Photo of significant mud, plants, and other debris that fell onto the street on Tuesday, January 11. The street is visible in the foreground, with the mud and debris visible in the middle and background of the photo.
Significant mud, plants, and other debris fell onto the street on Tuesday, January 11. Photo credit: SDOT.
Photo of workers using a large excavator to install concrete ecology blocks to help create a barrier to keep the roadway clear of debris as part of our clean-up work on Tuesday, January 11.
We used a large excavator to install concrete ecology blocks to help create a barrier to keep the roadway clear of debris as part of our clean-up work on Tuesday, January 11. Photo credit: SDOT.
Photo of concrete ecology blocks that help create a barrier where the landslide occurred on Tuesday, January 11, along Highland Park Way SW in West Seattle. The street is visible in the foreground, as the concrete blocks and hillside are visible up the upper middle part of the image.
Concrete ecology blocks create a barrier where the landslide occurred on Tuesday, January 11, along Highland Park Way SW in West Seattle. Photo credit: SDOT.

We take landslide risks seriously:

  • As rain and wet weather conditions continue this winter, we remain ready to respond to potential future landslides if and when they occur.
  • When we encounter a landslide, it typically means the soil is highly saturated, and mud and soil on hillsides could still potentially be unstable.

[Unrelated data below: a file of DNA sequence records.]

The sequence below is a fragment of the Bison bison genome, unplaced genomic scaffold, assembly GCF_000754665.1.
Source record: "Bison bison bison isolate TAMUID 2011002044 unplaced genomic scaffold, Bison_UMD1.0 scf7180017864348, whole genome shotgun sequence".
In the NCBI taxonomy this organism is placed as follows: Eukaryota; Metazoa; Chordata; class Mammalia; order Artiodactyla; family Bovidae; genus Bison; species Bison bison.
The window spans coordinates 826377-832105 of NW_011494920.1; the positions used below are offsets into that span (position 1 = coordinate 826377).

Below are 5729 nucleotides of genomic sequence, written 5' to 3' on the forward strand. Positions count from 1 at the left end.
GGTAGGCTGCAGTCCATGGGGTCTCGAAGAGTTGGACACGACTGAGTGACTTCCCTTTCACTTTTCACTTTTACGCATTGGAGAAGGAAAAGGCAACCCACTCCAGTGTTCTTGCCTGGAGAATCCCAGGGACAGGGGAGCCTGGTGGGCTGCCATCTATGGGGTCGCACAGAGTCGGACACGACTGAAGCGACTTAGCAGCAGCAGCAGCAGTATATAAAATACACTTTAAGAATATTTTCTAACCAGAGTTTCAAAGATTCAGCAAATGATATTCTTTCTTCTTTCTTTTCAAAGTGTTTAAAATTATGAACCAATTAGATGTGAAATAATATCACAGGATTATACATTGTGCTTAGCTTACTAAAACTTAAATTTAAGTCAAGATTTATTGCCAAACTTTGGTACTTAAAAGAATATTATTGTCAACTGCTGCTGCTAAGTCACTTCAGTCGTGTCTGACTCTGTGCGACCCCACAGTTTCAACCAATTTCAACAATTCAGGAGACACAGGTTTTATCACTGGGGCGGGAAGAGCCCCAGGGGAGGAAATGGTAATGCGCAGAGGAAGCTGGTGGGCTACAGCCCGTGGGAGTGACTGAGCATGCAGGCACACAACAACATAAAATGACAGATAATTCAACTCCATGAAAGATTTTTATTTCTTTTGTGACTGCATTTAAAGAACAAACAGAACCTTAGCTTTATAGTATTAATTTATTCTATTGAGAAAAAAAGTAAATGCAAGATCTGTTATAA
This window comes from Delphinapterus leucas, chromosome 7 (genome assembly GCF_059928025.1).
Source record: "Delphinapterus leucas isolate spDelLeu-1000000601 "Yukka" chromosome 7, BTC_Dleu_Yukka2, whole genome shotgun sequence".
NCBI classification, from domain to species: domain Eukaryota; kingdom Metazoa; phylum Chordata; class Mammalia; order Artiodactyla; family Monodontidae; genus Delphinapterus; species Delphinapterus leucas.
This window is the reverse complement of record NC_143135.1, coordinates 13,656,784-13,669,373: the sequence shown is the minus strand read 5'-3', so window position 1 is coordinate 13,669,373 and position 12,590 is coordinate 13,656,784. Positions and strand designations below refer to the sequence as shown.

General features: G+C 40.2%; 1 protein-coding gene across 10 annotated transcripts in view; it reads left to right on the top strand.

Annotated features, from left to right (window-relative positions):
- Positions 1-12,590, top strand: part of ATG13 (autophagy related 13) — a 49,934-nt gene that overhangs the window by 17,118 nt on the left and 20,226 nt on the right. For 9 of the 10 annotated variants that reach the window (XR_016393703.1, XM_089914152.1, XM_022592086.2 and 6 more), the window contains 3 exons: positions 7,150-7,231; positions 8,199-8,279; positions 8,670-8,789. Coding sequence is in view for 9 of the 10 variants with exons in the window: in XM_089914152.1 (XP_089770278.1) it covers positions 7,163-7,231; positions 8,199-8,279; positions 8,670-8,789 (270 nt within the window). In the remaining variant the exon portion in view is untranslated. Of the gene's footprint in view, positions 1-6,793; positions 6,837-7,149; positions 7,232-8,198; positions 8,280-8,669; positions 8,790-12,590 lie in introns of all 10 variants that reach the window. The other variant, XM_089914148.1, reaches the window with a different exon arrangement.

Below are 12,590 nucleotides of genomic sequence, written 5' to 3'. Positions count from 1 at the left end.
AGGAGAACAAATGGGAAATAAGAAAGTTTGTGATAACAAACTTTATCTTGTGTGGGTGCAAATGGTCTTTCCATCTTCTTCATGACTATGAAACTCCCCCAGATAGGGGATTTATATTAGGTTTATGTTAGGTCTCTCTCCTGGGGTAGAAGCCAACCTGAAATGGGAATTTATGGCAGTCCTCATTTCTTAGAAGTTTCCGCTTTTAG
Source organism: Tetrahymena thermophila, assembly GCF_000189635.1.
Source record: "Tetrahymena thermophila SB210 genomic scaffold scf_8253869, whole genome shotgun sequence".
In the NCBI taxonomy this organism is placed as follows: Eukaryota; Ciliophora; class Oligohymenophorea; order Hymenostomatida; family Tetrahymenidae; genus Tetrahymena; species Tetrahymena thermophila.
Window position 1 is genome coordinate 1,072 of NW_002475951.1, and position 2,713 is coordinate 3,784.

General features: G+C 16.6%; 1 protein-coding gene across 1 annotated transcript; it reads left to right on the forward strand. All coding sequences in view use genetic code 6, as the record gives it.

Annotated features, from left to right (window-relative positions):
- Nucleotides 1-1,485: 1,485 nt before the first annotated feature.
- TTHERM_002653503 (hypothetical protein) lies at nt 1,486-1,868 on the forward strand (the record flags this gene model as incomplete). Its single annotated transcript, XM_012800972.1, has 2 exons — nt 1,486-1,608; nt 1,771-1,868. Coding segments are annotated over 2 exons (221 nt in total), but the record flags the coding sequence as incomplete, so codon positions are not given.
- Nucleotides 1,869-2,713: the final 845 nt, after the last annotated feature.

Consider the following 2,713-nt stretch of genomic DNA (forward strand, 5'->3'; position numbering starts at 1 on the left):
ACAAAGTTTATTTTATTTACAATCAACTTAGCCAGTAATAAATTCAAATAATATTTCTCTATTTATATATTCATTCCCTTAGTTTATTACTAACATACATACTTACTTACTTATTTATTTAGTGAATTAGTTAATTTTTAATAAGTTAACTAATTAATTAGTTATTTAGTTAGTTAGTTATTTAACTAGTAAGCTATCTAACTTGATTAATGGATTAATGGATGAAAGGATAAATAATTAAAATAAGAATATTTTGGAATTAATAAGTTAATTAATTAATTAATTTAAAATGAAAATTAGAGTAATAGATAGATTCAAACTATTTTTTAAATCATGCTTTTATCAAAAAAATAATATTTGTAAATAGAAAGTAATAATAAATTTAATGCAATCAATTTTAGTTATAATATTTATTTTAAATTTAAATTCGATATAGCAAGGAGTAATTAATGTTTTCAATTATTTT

• Particularly when rain is ongoing, there is a risk that the ground could give way again. To keep both our team and the traveling public safe, we use geologist experts to assess current soil stability conditions, and only clear mud and debris or re-open stretches of streets following a landslide once it is safe to do so.
  • Everyone’s safety is our top priority, and we appreciate your patience as we work through the clean-up process when landslides occur.


Important safety tips – how you can help when you need to travel:

  • If you need to drive, please obey all traffic signs, follow posted detour routes and police directions, and consider using alternate routes or postponing your trip to an off-peak travel time.
  • Additional notifications and travel advisories will be shared as streets reopen or conditions change (particularly on Twitter at @SDOTtraffic).
  • Be aware of your surroundings when walking, cycling, rolling, or driving. Please travel slow and stay alert!
  • With intense rain continuing over the past few days, please help keep your neighborhood safe and accessible for all. If a drain is blocked, clearing a clogged gutter will help reduce rainwater buildup that could otherwise cause flooding.
  • Notice a fallen tree or other debris blocking streets or sidewalks? Our crews are ready to respond. Contact our 24-hour SDOT dispatch office at (206) 386-1218.

Thank you again for your ongoing understanding and support as our team continues respond as quickly – and safely – as possible. We are dedicated to responding to weather effects to our streets, sidewalks, and protected bike lanes throughout the city, to help keep people moving forward. Please stay safe when you need to travel this winter!